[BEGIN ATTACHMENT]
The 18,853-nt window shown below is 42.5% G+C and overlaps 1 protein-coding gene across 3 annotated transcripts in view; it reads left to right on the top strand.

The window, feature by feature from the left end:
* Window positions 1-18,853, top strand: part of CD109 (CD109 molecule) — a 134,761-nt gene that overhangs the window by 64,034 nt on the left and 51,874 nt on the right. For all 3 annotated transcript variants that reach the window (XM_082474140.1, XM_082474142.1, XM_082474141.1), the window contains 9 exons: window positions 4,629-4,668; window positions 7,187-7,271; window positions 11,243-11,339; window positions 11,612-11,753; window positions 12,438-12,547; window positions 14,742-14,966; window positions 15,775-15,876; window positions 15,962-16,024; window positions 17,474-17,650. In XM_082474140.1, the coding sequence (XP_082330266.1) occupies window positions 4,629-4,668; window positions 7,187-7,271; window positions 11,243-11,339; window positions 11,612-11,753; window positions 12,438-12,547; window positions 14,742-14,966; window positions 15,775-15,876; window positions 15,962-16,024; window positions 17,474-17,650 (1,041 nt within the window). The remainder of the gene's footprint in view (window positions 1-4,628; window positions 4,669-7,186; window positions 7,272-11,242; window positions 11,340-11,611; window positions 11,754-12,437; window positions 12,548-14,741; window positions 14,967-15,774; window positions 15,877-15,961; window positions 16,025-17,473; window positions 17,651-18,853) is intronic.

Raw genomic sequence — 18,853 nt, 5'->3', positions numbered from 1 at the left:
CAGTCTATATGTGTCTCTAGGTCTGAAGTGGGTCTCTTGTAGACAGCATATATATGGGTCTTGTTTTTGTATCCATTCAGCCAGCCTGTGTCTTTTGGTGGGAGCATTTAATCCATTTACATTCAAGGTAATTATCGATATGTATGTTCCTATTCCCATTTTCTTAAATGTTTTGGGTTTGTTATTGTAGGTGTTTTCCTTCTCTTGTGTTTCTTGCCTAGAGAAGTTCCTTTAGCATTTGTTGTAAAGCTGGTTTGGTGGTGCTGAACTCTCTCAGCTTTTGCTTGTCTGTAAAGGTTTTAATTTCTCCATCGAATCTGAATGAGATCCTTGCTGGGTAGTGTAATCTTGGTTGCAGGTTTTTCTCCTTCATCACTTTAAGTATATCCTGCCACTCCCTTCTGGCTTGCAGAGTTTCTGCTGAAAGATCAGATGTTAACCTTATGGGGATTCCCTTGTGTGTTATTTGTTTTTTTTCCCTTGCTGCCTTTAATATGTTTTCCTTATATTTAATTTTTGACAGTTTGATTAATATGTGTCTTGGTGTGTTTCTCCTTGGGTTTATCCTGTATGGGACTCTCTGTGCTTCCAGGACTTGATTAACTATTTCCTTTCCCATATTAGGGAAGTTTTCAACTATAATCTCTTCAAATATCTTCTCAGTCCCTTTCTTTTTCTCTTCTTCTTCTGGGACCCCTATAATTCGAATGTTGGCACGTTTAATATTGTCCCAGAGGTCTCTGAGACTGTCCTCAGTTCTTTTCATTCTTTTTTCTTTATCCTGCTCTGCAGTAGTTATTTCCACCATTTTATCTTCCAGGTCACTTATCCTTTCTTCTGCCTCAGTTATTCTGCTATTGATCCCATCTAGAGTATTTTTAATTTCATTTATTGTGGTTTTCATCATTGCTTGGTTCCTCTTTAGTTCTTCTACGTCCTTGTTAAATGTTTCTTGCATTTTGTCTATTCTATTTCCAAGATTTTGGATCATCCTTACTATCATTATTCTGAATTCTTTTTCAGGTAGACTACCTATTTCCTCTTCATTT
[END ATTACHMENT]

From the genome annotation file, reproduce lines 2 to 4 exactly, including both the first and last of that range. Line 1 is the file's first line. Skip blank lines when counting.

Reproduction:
The window, feature by feature from the left end:
* Window positions 1-18,853, top strand: part of CD109 (CD109 molecule) — a 134,761-nt gene that overhangs the window by 64,034 nt on the left and 51,874 nt on the right. For all 3 annotated transcript variants that reach the window (XM_082474140.1, XM_082474142.1, XM_082474141.1), the window contains 9 exons: window positions 4,629-4,668; window positions 7,187-7,271; window positions 11,243-11,339; window positions 11,612-11,753; window positions 12,438-12,547; window positions 14,742-14,966; window positions 15,775-15,876; window positions 15,962-16,024; window positions 17,474-17,650. In XM_082474140.1, the coding sequence (XP_082330266.1) occupies window positions 4,629-4,668; window positions 7,187-7,271; window positions 11,243-11,339; window positions 11,612-11,753; window positions 12,438-12,547; window positions 14,742-14,966; window positions 15,775-15,876; window positions 15,962-16,024; window positions 17,474-17,650 (1,041 nt within the window). The remainder of the gene's footprint in view (window positions 1-4,628; window positions 4,669-7,186; window positions 7,272-11,242; window positions 11,340-11,611; window positions 11,754-12,437; window positions 12,548-14,741; window positions 14,967-15,774; window positions 15,877-15,961; window positions 16,025-17,473; window positions 17,651-18,853) is intronic.

Raw genomic sequence — 18,853 nt, 5'->3', positions numbered from 1 at the left: